• Fill out the Answer Form and return it to me via email ( by our deadline of Wednesday, October 11 at 3:45 p.m. Why 3:45 p.m.? I have no idea. Roll with me people.

We had a really good response to CMEpalooza Bingo!! last fall, but let’s face it, the CME community ain’t that big. If you successfully complete and submit a finished game card to me, your chances of winning are pretty good.

The answers to all of these questions can be found very easily on every one of the Sponsors sites. I didn’t come up with questions that will require a deep search – pretty much everything is 1 click away, at most. It takes, in all honesty, 5 minutes to complete a game board.

So get cracking.

A Letter to Our Fans

Dear CMEpalooza Groupie,

Camp is great. I like my new friends. The food stinks. We threw our counselor in the pool today. I hit the bulls-eye in archery.

And now that you are paying attention, it’s your turn to write a letter to our CME Advice Columnists so that they can help during our CMEpalooza Fall session.

What has you corporately confused, confounded, or cantankerous?

Do you often find yourself professionally perplexed, perturbed, or petulant?

Perhaps you simply want to complement my awesome, amazing, and astounding use of alliteration this morning?

It’s all fair game (well, most of it is). Just submit your letter in the form below and wait until Wednesday, October 18 to get the answers from our expert panel. Deadline to send in your letter – no stamp needed! – is this Friday (September 29).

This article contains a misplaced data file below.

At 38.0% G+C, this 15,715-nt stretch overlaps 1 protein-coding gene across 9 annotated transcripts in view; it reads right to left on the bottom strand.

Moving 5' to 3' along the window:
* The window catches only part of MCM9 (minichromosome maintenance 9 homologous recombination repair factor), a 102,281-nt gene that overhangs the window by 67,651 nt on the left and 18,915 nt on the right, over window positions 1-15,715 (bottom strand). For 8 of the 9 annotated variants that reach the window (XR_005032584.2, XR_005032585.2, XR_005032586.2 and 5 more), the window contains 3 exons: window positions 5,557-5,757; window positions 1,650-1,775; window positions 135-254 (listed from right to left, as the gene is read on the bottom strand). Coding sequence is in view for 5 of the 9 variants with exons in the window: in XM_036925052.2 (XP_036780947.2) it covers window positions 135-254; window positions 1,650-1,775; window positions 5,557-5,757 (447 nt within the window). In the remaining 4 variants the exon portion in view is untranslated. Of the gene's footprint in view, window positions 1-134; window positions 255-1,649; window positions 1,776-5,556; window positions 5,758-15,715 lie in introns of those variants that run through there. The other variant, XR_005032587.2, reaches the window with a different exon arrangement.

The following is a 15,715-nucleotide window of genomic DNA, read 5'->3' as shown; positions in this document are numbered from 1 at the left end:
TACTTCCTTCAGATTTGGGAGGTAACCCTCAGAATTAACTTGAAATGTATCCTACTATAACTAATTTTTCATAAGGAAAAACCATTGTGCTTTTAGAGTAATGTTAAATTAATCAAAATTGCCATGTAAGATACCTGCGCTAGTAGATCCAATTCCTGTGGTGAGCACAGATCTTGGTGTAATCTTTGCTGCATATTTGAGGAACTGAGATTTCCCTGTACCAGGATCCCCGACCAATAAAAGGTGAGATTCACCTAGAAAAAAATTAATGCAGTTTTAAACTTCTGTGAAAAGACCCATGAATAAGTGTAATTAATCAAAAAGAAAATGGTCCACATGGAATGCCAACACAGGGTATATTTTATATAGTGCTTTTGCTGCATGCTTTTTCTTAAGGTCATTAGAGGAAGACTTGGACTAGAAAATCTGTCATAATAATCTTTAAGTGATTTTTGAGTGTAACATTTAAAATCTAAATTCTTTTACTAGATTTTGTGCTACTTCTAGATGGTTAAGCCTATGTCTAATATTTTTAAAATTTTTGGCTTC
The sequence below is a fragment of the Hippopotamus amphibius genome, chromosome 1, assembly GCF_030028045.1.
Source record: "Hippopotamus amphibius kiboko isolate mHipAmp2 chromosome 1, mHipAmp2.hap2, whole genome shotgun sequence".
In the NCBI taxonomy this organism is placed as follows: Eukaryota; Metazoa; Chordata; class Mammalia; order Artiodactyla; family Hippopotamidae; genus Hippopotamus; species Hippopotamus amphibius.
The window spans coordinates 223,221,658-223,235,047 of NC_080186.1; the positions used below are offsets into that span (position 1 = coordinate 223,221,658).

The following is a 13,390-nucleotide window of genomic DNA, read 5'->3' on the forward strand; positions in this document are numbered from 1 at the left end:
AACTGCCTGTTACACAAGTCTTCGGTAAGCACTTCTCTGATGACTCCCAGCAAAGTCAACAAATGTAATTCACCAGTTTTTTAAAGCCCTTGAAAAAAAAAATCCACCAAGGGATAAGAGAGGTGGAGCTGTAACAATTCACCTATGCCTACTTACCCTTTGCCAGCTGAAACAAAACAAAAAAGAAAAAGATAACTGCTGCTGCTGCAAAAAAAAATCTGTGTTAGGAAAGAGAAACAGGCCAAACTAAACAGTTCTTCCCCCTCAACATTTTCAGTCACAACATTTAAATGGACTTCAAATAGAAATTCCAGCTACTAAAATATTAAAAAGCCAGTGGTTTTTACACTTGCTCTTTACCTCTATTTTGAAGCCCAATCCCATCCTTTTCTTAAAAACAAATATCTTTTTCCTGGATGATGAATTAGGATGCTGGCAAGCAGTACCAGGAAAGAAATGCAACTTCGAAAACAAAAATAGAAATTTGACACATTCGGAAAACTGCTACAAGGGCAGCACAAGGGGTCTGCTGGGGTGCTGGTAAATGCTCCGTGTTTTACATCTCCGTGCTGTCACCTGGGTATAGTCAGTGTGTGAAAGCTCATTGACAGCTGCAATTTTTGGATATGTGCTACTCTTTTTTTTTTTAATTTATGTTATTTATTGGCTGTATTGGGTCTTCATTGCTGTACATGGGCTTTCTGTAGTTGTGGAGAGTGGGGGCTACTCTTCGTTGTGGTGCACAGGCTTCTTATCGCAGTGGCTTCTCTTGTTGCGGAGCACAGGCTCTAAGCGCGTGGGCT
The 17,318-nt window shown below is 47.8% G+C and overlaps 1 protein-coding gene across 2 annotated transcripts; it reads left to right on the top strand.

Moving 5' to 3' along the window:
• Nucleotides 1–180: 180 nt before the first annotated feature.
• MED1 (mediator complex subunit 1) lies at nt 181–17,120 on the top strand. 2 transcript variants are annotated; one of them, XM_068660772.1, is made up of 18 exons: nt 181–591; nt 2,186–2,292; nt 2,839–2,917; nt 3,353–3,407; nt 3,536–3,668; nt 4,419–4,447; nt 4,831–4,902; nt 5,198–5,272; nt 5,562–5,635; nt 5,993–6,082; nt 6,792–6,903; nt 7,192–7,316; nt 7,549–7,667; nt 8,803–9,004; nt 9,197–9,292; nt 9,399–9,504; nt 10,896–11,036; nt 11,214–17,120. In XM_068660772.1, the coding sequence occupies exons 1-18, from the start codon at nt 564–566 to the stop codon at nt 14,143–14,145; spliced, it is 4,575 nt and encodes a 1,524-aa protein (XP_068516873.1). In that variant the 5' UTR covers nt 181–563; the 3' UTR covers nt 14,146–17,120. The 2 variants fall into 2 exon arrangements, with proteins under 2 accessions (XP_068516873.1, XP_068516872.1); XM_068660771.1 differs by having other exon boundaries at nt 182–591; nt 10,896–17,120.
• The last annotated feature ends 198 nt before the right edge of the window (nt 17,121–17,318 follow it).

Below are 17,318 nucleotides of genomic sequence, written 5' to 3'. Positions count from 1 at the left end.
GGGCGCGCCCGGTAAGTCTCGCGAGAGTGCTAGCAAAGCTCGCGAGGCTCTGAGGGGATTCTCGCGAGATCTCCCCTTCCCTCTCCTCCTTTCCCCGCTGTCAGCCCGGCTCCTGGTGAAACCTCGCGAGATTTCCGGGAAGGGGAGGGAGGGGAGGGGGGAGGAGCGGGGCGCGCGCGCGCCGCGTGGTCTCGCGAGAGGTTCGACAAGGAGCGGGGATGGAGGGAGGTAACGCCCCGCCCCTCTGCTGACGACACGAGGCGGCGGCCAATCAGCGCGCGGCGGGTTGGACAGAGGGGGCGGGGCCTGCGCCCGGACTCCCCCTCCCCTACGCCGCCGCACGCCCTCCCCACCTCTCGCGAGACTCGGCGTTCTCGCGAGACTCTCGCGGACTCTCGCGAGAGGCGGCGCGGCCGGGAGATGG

Looking for CME Advice? Step Right Up

There are days — too many days — when we all come to work and have to bite our tongues or roll our eyes or slam our door in frustration when something happens that just MAKES US WANT TO EXPLODE.

Maybe it’s that co-worker who calls out “sick” for the 10th time this month, and every one of those days just happens to include a warm, sunny afternoon (and miraculously, she’s always better by the next morning). Maybe it’s that educational partner who refuses to answer email after email, forcing timelines to shift into summer, then fall, then winter. Maybe it’s that colleague who insists on writing a 25-page outcomes report for that 15-minute educational activity, squeezing out every last drop of picayune data because “it’s what funders expect.”